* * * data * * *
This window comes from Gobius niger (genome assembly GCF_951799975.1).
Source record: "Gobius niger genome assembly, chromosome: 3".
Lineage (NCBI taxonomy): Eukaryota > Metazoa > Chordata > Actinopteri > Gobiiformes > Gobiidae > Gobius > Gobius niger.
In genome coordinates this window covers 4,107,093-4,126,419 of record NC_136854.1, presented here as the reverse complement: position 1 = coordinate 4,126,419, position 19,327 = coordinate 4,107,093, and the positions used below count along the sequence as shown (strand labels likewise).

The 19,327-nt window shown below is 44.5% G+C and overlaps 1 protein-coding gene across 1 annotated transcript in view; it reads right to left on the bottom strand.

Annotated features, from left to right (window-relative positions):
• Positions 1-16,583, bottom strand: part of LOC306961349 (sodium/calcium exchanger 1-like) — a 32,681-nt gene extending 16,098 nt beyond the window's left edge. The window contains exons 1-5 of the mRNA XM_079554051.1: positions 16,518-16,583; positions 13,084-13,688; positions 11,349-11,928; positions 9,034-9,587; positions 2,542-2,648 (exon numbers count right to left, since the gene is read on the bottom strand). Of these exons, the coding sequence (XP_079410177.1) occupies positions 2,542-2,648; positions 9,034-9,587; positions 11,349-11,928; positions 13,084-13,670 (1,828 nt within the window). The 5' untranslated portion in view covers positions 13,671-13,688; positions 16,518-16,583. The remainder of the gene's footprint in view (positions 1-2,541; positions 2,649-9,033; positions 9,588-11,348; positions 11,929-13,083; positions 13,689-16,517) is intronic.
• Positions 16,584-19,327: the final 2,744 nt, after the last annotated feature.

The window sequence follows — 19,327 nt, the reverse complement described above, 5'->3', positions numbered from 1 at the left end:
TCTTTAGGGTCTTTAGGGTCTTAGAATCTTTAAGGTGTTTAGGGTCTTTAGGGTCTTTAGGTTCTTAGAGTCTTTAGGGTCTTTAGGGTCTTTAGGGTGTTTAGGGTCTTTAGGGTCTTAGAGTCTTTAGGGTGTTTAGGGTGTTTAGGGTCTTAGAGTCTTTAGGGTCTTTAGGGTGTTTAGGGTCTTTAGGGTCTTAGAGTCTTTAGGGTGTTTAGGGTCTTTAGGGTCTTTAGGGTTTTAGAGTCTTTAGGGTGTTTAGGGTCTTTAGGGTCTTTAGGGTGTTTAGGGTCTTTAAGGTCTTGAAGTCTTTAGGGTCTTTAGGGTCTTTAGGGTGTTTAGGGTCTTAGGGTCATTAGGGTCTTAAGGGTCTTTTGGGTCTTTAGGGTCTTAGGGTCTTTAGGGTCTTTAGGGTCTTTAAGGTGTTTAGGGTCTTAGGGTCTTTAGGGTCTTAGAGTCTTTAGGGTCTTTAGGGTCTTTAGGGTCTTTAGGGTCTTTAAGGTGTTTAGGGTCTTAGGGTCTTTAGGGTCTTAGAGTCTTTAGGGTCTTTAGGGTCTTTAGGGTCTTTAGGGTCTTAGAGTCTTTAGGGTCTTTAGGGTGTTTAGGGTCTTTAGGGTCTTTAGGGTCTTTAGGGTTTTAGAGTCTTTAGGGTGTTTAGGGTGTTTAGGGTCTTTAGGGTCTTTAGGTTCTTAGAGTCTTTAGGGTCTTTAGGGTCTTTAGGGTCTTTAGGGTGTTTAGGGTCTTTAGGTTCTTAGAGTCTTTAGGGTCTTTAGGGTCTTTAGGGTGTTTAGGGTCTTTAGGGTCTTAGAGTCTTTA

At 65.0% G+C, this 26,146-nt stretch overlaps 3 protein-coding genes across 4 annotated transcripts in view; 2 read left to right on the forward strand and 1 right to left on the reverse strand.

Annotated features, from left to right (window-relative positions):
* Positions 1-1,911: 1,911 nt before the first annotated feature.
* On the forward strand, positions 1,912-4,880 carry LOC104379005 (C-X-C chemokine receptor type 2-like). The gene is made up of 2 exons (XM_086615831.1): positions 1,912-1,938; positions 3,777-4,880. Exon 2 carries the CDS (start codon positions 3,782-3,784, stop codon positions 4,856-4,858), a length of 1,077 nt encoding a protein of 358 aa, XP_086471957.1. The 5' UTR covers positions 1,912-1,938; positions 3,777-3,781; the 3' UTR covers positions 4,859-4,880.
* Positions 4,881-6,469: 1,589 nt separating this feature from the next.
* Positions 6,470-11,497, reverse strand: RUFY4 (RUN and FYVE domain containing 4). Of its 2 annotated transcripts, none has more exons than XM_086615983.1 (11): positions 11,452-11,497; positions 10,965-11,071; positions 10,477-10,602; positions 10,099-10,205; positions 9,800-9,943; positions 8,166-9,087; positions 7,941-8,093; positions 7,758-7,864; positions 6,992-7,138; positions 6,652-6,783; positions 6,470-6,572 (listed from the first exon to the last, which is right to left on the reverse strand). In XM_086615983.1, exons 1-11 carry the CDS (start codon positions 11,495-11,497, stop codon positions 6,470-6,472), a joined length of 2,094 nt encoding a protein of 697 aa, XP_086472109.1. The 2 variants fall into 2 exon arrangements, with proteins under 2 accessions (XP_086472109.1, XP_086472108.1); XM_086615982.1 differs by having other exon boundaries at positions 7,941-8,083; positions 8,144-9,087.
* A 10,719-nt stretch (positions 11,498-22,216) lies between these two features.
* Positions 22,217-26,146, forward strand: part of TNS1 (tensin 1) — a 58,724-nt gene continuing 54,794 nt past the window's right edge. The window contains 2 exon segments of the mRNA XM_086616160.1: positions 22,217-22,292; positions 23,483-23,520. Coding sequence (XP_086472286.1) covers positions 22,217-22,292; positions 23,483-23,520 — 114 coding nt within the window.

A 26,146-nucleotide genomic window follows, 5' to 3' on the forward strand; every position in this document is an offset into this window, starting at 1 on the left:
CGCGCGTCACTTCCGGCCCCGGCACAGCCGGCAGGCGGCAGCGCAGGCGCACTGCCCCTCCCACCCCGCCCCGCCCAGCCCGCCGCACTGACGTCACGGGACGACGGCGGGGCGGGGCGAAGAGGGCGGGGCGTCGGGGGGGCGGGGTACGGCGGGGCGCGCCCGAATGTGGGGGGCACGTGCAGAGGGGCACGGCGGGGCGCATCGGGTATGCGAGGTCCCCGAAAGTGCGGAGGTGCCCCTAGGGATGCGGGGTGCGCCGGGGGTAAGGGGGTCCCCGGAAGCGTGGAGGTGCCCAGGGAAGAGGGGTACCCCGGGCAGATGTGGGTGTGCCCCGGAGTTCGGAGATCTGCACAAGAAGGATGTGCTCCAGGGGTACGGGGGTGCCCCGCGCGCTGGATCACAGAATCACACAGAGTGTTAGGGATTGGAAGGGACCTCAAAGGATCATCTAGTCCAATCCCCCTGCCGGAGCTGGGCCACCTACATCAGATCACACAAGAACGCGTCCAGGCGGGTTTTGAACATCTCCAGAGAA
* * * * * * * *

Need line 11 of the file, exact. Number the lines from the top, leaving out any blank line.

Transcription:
At 65.0% G+C, this 26,146-nt stretch overlaps 3 protein-coding genes across 4 annotated transcripts in view; 2 read left to right on the forward strand and 1 right to left on the reverse strand.